Rosacea

What is Rosacea?

Rosacea is a chronic skin condition that affects mainly the face. Some will also get involvement of the eyelids and the eyes themselves. Although anyone can develop rosacea, it is more common in those with fair skin and light eye color. There is often a family history of rosacea.

In most cases rosacea begins in young adults. It often will begin as a flushing or redness of the cheeks, nose and chin that comes and goes. With time this redness becomes permanent and fine blood vessels occur in the areas of redness. Without treatment these blood vessels tend to become thicker and more noticeable with time and in later stages can develop a purple color.

Other signs of rosacea include papules [bumps], pustules [small pimples similar to those seen in acne], nodules [larger deeper lumps]. These tend to come and go with time. Sebaceous hyperplasias [yellowish bumps, often with a small central depression] and sebaceous hypertrophy [a thickening of the skin, usually of the nose, caused by enlarging sebaceous glands] once present, are permanent.

Treatment of Rosacea

The exact cause of rosacea is unknown and, because of this, there is no cure for it.

There are a number of factors that make rosacea worse and, in some cases, avoiding these aggravating factors will improve rosacea or make it easier to control with treatment. These aggravating factors include: sun exposure, caffeine, alcohol, hot food, spicy food and stress. The importance of these factors varies from patient to patient. For example, one patient may find that sun exposure is the most important factor while another finds that avoidance of caffeine makes the greatest difference.
Others will find that none of the above factors is relevant to their case.

Treatment of the inflammatory part of rosacea [papules, pustules, nodules and some of the redness] consists of topical agents that contain either metronidazole or very mild topical steroids. Long term oral antibiotics such as tetracycline, are also used. This will control this part of rosacea to varying degrees. Strong steroid containing creams should be avoided as they tend to make rosacea worse in the long run.

Sebaceous hyperplasias are improved with light electric needle or laser treatment.

Laser Treatment for Rosacea

Over the past number of years, treatment of the vascular part of rosacea [redness and blood vessels] has been revolutionized by the development of various lasers that selectively damage the abnormal vessels and improve the appearance of the patient with rosacea. The early devises tended to cause significant purura [bruising] that resulted in down time for the patient of up to 10-14 days but newer technology has made it possible to get even better results with little or no bruising.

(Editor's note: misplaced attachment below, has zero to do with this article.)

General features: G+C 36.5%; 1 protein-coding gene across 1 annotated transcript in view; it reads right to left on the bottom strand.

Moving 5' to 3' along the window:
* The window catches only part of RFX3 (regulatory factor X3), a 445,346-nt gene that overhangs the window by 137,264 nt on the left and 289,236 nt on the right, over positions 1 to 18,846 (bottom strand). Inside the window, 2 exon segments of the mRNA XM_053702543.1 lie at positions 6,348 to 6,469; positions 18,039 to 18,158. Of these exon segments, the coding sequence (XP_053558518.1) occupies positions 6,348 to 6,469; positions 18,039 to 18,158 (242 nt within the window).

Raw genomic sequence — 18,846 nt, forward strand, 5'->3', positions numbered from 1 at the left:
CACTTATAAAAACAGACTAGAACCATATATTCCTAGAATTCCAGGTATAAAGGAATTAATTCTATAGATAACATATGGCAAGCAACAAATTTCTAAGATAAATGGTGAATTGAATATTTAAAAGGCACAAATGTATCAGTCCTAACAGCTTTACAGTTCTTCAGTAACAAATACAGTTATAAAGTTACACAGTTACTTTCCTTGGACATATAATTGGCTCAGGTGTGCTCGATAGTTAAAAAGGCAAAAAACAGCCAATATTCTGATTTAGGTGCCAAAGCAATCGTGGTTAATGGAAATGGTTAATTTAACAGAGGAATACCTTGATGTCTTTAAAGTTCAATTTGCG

Most patients require multiple treatments and see gradual improvement after each treatment. Every patient is different, but on the average, 3 treatments are needed the first year and 1-2 treatments are needed per year after that. The red color and abnormal blood vessels rarely go away completely but the condition stops getting progressively worse and almost all patients get significant improvement.

On the day of treatment drugs that effect clotting such as coumadin, aspirin, ibuprofen, vitamin E etc should be avoided. The treatment causes some discomfort but is tolerated well by most patients.
After the treatment there will be increased redness and some swelling. Occasional patients will develop some bruising that lasts a few days. Aftercare is quite easy as the surface of the skin is not broken. The area should be treated with an ice pack wrapped in a towel a few times per day. For the first couple of days, the patient should sleep with their head elevated on a couple of pillows to decrease swelling of the eyes. The treated areas should be washed very gently and sun exposure should be avoided The vast majority of patients return to work immediately after treatment. Make up can be applied immediately after treatment.

The patient is assessed about 1 month after each treatment.

What Should I Do if I Think I Have Rosacea?

Please call the office at [416]698-5521. Make an appointment with Dr. Shiffman for an assessment of your problem. The assessment will be covered by OHIP. Our office looks forward to seeing you and helping you with your concerns




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